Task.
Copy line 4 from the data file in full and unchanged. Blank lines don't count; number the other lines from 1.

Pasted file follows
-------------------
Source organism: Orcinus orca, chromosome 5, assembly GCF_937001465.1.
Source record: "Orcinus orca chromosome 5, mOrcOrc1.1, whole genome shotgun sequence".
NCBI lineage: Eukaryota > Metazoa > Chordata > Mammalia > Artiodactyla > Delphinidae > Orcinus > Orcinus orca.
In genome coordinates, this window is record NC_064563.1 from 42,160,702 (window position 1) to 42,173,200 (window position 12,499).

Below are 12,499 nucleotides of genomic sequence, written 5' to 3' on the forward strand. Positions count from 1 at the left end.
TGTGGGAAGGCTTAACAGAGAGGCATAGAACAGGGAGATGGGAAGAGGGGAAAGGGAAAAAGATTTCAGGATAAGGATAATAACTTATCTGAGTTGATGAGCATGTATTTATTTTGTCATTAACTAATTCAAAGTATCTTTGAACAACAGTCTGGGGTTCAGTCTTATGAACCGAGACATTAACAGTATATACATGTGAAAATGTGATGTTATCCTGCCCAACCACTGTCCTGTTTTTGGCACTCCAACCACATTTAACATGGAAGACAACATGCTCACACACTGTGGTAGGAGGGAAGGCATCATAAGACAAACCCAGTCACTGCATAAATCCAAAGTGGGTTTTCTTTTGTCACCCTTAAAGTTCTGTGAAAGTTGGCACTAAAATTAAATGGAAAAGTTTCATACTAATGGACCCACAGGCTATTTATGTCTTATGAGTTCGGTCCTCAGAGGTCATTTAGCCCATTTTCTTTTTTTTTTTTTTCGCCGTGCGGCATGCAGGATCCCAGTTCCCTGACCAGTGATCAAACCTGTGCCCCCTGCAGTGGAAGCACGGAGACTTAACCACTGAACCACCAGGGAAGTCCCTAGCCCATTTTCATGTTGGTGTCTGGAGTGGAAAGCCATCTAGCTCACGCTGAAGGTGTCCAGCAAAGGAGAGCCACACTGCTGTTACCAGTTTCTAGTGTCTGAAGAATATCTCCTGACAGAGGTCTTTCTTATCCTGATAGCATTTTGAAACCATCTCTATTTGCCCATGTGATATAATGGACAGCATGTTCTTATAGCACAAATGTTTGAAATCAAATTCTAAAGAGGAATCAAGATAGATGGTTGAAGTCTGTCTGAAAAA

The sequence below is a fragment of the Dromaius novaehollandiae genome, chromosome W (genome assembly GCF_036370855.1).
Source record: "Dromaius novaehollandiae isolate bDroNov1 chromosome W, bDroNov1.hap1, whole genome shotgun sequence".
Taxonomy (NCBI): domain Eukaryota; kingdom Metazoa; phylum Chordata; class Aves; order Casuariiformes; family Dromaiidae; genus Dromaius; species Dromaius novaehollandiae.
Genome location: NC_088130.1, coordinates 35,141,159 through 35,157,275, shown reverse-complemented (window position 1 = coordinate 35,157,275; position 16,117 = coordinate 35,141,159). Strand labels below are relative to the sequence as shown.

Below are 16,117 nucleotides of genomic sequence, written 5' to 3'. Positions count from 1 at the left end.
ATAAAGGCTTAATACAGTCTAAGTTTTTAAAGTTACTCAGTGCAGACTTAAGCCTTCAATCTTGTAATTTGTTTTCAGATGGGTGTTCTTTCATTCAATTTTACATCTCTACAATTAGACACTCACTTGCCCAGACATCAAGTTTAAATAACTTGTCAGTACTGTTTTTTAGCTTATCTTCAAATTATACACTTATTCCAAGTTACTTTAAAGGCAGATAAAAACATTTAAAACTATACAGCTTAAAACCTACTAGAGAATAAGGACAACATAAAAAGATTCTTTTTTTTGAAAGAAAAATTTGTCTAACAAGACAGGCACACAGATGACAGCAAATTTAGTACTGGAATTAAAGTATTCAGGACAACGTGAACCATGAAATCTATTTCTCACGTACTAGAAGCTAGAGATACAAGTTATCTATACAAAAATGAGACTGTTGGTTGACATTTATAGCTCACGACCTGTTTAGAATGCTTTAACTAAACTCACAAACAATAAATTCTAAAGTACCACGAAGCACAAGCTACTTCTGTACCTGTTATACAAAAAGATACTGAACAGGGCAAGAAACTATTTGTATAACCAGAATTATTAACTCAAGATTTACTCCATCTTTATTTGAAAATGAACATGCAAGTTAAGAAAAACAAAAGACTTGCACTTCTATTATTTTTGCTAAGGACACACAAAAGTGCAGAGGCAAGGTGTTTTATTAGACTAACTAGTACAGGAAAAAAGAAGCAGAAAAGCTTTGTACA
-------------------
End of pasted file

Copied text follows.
In genome coordinates, this window is record NC_064563.1 from 42,160,702 (window position 1) to 42,173,200 (window position 12,499).